6) $latex 0.9\overline{9} \neq 0.\overline{9} &s=1$

Although in some sense they can be said to be equal *at infinity*, they are not equal for any finite-length expansion of the index *n* (which is implicit in the overbar notation).

The second response is a bit more challenging for me. Because I am defending the uniqness of $latex 0.9\overline{9} &s=1$ and $latex 1.0 &s=1$, I was asked for the decimal representation of $latex 1 – 0.9\overline{9} &s=1$. If I cannot give a decimal representation of that number, then I must concede that not all numbers have decimal representations (which I probably have to concede for irrational numbers anyway, since that seems to require decimal strings which have a length corresponding to a completed infinity). That said, it is a good question: is there a decimal representation of $latex 1 – 0.9\overline{9} &s=1$, and if so, what is it?

]]>I am one of those people whose interests lie “at the crossroads of psychology, linguistics, logic, mathematics, and philosophy”. This is why I started to read the electronic version of your book.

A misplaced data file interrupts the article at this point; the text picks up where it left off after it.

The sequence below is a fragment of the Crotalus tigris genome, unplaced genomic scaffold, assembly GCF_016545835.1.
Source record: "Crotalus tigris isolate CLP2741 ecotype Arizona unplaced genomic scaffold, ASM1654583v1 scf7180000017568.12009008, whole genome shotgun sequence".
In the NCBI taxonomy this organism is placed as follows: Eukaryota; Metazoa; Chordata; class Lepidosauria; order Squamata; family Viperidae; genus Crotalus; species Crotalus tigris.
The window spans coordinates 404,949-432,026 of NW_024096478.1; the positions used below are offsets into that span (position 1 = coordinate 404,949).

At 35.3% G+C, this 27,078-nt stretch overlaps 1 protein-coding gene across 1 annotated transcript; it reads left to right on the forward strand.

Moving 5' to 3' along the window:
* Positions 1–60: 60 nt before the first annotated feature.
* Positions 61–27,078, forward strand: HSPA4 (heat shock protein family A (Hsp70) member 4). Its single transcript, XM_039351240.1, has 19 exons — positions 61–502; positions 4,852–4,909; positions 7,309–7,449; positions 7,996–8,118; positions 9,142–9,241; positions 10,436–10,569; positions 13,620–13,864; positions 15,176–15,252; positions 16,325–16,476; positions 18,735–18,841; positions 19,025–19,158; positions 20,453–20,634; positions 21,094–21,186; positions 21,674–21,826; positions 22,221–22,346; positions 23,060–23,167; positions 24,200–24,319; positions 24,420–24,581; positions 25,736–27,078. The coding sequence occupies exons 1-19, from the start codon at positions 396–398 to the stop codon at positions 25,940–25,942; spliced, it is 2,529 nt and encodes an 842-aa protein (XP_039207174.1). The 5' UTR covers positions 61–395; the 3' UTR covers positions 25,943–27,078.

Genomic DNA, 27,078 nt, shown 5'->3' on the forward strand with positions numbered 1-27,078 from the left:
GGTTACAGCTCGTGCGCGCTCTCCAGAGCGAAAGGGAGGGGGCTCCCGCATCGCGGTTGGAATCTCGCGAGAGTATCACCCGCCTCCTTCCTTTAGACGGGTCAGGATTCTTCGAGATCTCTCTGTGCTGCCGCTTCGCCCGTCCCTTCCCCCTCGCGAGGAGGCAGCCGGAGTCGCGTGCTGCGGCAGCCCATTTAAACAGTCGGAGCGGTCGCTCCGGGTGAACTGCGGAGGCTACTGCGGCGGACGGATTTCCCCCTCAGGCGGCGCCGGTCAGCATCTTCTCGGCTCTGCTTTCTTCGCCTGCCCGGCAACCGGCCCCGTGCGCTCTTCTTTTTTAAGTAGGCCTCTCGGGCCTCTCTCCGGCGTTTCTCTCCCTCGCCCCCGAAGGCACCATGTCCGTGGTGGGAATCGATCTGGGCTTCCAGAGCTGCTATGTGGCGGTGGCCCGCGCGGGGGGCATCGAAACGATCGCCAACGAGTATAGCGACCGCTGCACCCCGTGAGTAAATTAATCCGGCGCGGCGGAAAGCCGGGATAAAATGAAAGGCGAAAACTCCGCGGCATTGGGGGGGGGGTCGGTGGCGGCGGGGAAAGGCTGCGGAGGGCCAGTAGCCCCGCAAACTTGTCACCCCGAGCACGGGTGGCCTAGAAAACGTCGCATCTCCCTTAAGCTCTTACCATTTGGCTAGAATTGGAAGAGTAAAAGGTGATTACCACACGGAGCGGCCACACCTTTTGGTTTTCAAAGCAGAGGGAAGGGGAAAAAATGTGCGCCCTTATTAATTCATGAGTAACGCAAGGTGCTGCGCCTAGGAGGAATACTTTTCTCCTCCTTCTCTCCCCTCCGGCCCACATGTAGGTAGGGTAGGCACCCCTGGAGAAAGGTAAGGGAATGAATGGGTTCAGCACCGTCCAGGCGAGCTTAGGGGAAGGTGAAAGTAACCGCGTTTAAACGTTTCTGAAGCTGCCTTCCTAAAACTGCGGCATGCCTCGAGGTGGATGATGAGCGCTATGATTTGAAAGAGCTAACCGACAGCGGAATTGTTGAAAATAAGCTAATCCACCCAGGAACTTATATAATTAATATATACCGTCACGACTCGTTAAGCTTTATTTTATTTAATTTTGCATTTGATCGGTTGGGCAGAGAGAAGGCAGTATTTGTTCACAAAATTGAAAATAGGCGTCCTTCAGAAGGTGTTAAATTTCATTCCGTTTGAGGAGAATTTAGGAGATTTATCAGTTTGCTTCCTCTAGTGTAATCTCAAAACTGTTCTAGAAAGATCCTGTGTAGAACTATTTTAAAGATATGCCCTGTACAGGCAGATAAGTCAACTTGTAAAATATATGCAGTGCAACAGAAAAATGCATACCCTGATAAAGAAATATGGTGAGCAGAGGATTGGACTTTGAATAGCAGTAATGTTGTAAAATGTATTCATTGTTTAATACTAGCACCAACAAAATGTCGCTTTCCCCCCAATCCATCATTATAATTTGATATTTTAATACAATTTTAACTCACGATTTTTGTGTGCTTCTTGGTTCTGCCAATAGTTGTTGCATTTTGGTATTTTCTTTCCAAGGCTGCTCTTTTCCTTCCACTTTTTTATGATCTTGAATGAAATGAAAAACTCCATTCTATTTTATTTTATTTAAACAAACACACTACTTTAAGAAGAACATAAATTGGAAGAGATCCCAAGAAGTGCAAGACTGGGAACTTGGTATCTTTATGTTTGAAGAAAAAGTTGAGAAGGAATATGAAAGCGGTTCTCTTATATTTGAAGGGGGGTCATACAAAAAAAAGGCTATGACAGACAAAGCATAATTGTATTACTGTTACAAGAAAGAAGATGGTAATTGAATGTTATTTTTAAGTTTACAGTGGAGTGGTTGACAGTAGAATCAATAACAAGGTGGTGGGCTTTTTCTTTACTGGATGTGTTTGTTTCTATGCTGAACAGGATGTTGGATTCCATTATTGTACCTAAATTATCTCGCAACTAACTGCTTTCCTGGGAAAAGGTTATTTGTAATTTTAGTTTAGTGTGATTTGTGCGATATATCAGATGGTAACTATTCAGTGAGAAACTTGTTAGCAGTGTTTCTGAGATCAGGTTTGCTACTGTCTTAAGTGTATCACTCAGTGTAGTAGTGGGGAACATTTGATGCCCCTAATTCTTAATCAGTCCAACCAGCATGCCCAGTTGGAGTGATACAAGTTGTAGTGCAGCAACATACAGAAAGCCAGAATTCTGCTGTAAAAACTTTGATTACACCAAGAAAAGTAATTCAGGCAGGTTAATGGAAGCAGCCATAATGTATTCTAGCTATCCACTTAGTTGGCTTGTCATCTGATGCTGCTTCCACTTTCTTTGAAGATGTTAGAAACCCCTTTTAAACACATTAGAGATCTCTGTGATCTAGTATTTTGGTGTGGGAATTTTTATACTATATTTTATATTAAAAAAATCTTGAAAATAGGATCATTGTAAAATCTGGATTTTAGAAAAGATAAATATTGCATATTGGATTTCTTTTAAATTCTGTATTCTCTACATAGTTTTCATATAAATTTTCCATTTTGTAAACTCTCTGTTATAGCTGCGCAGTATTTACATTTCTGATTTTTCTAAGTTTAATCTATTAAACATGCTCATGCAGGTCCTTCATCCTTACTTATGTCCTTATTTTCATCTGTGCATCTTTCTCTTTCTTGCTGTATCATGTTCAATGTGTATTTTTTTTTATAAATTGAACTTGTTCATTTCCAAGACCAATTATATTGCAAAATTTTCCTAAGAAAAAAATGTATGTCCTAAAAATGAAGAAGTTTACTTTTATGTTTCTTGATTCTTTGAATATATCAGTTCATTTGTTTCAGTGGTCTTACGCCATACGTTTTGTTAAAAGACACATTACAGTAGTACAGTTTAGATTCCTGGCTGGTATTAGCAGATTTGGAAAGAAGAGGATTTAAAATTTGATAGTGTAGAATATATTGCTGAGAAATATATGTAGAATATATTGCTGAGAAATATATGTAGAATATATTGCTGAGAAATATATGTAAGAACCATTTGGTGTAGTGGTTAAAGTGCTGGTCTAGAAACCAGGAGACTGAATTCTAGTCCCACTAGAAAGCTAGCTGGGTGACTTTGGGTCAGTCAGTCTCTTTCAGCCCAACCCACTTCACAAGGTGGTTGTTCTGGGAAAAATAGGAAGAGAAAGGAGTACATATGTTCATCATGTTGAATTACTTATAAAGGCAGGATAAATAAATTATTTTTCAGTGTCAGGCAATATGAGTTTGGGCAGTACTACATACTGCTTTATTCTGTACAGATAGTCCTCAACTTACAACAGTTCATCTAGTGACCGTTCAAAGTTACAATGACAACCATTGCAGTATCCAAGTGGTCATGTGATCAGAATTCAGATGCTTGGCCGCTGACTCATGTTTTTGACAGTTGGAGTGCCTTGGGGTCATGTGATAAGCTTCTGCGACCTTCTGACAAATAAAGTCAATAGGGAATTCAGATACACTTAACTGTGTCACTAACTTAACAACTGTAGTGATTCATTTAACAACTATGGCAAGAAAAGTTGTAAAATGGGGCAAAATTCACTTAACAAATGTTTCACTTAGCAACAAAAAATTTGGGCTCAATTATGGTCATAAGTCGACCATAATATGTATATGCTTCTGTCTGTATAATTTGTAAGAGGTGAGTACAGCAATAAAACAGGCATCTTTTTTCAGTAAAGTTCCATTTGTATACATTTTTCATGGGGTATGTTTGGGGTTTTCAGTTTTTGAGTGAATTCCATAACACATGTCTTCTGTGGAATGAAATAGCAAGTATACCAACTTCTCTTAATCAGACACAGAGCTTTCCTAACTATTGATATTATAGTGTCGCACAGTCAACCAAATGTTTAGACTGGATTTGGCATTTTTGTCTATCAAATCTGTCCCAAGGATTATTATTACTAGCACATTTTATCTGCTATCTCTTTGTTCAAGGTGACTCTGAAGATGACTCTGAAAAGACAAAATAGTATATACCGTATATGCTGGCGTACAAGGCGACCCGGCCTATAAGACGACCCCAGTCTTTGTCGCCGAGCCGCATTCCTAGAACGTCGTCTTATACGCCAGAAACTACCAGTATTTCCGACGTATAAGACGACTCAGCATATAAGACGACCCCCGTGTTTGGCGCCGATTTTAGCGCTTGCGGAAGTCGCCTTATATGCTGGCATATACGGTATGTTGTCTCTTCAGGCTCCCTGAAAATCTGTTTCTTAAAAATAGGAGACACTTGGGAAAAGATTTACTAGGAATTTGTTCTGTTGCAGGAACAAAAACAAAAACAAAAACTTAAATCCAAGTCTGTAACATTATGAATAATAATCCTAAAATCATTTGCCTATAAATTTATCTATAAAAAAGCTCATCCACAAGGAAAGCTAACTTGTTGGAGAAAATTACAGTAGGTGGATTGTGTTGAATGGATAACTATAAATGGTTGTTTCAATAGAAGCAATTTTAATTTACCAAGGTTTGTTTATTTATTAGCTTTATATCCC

Like you, I see the need to connect “the real” with “the mental”, but I prefer to do this by synthesizing these two contradictory views. I think that most of my human fellows tend to ignore the cognitive issue of scale and limit their analysis to the simple notion of part/whole relation in the single-scale world. Acknowledging existence of scales helps to see that mental phenomena are just an observation of smaller-scale phenomena by a larger-scale collection. Consider the issue of light duality as an example – the wave behavior of light is an artifact of the large-scale observation of corpuscular behavior at the smaller scale. These are “views” of light from two different scales (not perspectives but scales). See for example Victor Stenger’s video titled “Victor Stenger – The Future of Naturalism Interview”:

https://www.youtube.com/watch?v=Ayst78EjjS0

Just like you, I am working on the theory I developed in my PhD thesis in which I presented a naturalistic interpretation of cognition. I was awarded my degree earlier this year. I wonder if it would be possible to know a bit more about you, the author of the book. I am looking both for someone with whom I could engage in a meaningful discussion and for a mentor.

My regards, Wes